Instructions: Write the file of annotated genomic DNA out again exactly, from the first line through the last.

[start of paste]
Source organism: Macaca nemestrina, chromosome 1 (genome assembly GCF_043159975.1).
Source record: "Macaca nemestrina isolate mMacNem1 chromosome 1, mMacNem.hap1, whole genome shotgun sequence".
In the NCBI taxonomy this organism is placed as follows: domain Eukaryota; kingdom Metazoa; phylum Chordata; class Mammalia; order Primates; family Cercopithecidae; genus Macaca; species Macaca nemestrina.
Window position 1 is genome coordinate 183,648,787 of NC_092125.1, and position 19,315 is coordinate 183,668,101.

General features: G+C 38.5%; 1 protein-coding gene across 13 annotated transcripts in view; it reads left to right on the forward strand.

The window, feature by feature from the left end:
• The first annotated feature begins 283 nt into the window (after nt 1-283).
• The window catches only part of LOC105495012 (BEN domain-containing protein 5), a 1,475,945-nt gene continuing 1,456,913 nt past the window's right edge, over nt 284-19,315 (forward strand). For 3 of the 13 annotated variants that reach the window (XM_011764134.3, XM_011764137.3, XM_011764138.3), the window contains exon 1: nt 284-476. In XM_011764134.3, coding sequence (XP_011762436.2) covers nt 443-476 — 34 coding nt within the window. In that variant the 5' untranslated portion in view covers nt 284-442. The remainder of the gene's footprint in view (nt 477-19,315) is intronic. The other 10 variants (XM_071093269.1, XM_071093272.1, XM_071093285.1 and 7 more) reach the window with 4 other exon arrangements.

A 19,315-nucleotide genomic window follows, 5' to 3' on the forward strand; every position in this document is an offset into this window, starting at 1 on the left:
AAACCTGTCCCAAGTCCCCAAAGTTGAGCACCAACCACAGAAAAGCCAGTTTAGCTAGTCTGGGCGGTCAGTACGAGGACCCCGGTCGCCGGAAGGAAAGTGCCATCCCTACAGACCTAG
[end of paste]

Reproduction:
Source organism: Macaca nemestrina, chromosome 1 (genome assembly GCF_043159975.1).
Source record: "Macaca nemestrina isolate mMacNem1 chromosome 1, mMacNem.hap1, whole genome shotgun sequence".
In the NCBI taxonomy this organism is placed as follows: domain Eukaryota; kingdom Metazoa; phylum Chordata; class Mammalia; order Primates; family Cercopithecidae; genus Macaca; species Macaca nemestrina.
Window position 1 is genome coordinate 183,648,787 of NC_092125.1, and position 19,315 is coordinate 183,668,101.

General features: G+C 38.5%; 1 protein-coding gene across 13 annotated transcripts in view; it reads left to right on the forward strand.

The window, feature by feature from the left end:
• The first annotated feature begins 283 nt into the window (after nt 1-283).
• The window catches only part of LOC105495012 (BEN domain-containing protein 5), a 1,475,945-nt gene continuing 1,456,913 nt past the window's right edge, over nt 284-19,315 (forward strand). For 3 of the 13 annotated variants that reach the window (XM_011764134.3, XM_011764137.3, XM_011764138.3), the window contains exon 1: nt 284-476. In XM_011764134.3, coding sequence (XP_011762436.2) covers nt 443-476 — 34 coding nt within the window. In that variant the 5' untranslated portion in view covers nt 284-442. The remainder of the gene's footprint in view (nt 477-19,315) is intronic. The other 10 variants (XM_071093269.1, XM_071093272.1, XM_071093285.1 and 7 more) reach the window with 4 other exon arrangements.

A 19,315-nucleotide genomic window follows, 5' to 3' on the forward strand; every position in this document is an offset into this window, starting at 1 on the left:
AAACCTGTCCCAAGTCCCCAAAGTTGAGCACCAACCACAGAAAAGCCAGTTTAGCTAGTCTGGGCGGTCAGTACGAGGACCCCGGTCGCCGGAAGGAAAGTGCCATCCCTACAGACCTAG